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At Ruth Eckerd Hall, Greg Billings opens Tampa Bay’s post-COVID-19 concert era

It was the first show at a major venue since March, and a sold-out crowd was happy to get it. | Concert review
Greg Billings, left, and McLean Mannix performed at the first socially distanced concert at Ruth Eckerd Hall in Clearwater on June 11, 2020.
Greg Billings, left, and McLean Mannix performed at the first socially distanced concert at Ruth Eckerd Hall in Clearwater on June 11, 2020. [ JAY CRIDLIN | Tampa Bay Times ]
Published Jun. 12, 2020|Updated Jun. 12, 2020

CLEARWATER — Greg Billings tuned his guitar, thanked the staff, saluted his guests, and dove in.

“It’s going to be a fun night," he told a crowd gathered in the lobby of Ruth Eckerd Hall Thursday night. "There’s going to be some great moments, there’s going to be some mediocre moments. I guarantee you, though, we won’t stop a song. We’ll keep going no matter what happens.”

And just like that, the music was back on in Tampa Bay.

Billings’ show was the first concert at a major Tampa Bay venue since March, when the COVID-19 pandemic brought the live music industry to a standstill. Some smaller stages, like St. Petersburg’s intimate Hideaway Cafe, have hosted socially distanced performances for a few weeks now. But this was the first ticketed event at this scale, with nearly 100 fans scattered at tables throughout the hall’s gleaming new lobby.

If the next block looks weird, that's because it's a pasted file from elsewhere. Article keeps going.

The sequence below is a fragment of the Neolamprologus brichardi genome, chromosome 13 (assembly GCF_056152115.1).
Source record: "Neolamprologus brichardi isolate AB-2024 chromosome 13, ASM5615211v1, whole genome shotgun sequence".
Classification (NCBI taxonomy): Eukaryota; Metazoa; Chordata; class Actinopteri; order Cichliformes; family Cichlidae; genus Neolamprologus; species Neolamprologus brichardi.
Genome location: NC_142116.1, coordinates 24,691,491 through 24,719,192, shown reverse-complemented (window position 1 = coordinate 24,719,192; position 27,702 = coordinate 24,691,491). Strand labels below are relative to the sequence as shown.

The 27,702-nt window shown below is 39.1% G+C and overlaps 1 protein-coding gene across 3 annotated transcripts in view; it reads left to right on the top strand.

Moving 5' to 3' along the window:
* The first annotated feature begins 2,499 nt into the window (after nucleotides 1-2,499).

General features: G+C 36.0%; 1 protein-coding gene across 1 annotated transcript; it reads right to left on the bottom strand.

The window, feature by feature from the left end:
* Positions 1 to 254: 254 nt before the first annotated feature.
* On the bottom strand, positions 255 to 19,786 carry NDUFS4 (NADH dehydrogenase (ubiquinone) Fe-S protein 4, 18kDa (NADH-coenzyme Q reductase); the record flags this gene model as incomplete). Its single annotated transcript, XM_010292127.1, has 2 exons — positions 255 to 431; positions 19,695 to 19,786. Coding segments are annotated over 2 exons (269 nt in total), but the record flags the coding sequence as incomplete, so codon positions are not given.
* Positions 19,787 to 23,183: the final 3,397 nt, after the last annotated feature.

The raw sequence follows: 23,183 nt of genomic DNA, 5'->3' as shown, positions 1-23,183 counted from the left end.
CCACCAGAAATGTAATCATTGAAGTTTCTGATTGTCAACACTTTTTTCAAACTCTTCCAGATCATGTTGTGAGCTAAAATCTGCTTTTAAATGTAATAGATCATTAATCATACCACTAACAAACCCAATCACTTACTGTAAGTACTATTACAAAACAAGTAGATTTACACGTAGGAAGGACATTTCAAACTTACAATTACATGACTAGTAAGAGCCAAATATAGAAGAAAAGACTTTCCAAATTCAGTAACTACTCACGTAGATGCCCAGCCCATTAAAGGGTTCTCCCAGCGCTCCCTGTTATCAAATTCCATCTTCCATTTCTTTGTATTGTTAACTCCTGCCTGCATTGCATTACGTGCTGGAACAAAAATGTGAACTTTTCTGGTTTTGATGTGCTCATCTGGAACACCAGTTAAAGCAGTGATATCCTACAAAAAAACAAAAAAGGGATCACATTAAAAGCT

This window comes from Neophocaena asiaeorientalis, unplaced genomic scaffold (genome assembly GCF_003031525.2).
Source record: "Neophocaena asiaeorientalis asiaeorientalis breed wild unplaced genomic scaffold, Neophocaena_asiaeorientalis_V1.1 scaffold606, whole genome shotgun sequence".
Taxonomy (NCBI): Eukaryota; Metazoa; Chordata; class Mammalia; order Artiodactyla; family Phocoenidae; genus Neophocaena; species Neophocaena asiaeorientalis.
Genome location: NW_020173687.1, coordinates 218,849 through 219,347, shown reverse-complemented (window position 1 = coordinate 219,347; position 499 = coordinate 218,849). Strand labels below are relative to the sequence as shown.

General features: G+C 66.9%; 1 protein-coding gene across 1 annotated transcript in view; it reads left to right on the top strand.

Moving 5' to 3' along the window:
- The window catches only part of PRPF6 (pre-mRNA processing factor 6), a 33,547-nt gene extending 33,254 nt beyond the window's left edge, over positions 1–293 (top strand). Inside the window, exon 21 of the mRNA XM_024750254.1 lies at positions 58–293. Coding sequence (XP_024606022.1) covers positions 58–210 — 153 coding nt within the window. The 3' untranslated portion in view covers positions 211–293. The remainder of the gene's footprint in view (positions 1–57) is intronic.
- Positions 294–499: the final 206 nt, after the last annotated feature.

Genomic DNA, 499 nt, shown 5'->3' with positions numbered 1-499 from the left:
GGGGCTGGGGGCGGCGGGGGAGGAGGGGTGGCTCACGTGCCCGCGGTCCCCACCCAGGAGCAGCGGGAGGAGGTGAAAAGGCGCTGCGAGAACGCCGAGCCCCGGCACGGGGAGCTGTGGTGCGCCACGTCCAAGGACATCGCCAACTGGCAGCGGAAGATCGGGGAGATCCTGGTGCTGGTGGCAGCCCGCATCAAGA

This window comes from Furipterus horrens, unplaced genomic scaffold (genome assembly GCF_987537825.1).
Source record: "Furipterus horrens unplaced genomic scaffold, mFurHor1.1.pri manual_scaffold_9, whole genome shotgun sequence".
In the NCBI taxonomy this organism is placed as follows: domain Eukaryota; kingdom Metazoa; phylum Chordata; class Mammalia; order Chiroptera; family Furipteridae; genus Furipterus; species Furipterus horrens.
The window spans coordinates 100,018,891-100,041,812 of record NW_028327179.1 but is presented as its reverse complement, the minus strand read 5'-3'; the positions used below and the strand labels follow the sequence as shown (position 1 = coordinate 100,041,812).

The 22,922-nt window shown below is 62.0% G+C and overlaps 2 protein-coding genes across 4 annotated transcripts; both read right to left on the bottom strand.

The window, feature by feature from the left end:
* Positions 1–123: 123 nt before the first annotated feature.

Fans were offered face masks at the gate, temperature-checked upon entry, and delivered drinks and snacks by servers in gloves and black masks. They sat in groups of four or fewer, and for the most part, only got up to hit the head.

Greg Billings played the first socially distanced concert at Ruth Eckerd Hall in Clearwater on June 11, 2020.
Greg Billings played the first socially distanced concert at Ruth Eckerd Hall in Clearwater on June 11, 2020. [ JAY CRIDLIN | Tampa Bay Times ]

None of it was remotely as weird as it sounds. It was a low-key concert in a cafe-style setting, loose and chatty and not at all dystopian or depressing. People kept mostly to their tables, noshing and laughing and occasionally standing up to dance. You’ve probably been to a show just like it.

“Isn’t it wonderful to feel just a little bit normal and hear some live music?” Clearwater Mayor Frank Hibbard asked the crowd, most of whom — like Hibbard himself — were not wearing face masks.

That sense of normalcy may have been the strangest part.

Thursday saw the state report record single-day tallies of new COVID-19 cases, not only in Pinellas and Hillsborough counties, but Florida as a whole. Hours later, the Republican National Convention announced it’s moving to Jacksonville, a decision bound to hasten the return of mass gatherings.

Related: On a record-setting day, Tampa sees more young people contracting COVID-19
Servers in face masks served drinks and food as Greg Billings played the first socially distanced concert at Ruth Eckerd Hall in Clearwater on June 11, 2020.
Servers in face masks served drinks and food as Greg Billings played the first socially distanced concert at Ruth Eckerd Hall in Clearwater on June 11, 2020. [ JAY CRIDLIN | Tampa Bay Times ]

So which is it? Are we ready to resume life as normal, concerts and all? Or are we moving just a little too fast?